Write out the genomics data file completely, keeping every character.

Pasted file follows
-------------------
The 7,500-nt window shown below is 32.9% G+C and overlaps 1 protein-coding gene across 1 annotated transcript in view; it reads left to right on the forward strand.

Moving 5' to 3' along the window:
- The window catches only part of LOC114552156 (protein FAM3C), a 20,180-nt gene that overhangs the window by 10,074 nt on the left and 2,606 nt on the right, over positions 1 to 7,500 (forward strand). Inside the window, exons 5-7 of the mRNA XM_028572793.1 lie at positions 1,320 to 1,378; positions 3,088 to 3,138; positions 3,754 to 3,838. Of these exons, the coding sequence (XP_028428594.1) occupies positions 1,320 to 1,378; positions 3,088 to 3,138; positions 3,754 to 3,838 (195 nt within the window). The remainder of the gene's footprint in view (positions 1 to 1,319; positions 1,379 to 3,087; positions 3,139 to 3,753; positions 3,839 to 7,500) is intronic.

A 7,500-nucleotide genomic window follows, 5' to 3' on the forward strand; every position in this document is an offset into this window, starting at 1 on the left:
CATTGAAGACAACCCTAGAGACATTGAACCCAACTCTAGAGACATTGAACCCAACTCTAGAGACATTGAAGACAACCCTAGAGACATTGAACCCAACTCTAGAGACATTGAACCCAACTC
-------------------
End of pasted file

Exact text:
The 7,500-nt window shown below is 32.9% G+C and overlaps 1 protein-coding gene across 1 annotated transcript in view; it reads left to right on the forward strand.

Moving 5' to 3' along the window:
- The window catches only part of LOC114552156 (protein FAM3C), a 20,180-nt gene that overhangs the window by 10,074 nt on the left and 2,606 nt on the right, over positions 1 to 7,500 (forward strand). Inside the window, exons 5-7 of the mRNA XM_028572793.1 lie at positions 1,320 to 1,378; positions 3,088 to 3,138; positions 3,754 to 3,838. Of these exons, the coding sequence (XP_028428594.1) occupies positions 1,320 to 1,378; positions 3,088 to 3,138; positions 3,754 to 3,838 (195 nt within the window). The remainder of the gene's footprint in view (positions 1 to 1,319; positions 1,379 to 3,087; positions 3,139 to 3,753; positions 3,839 to 7,500) is intronic.

A 7,500-nucleotide genomic window follows, 5' to 3' on the forward strand; every position in this document is an offset into this window, starting at 1 on the left:
CATTGAAGACAACCCTAGAGACATTGAACCCAACTCTAGAGACATTGAACCCAACTCTAGAGACATTGAAGACAACCCTAGAGACATTGAACCCAACTCTAGAGACATTGAACCCAACTC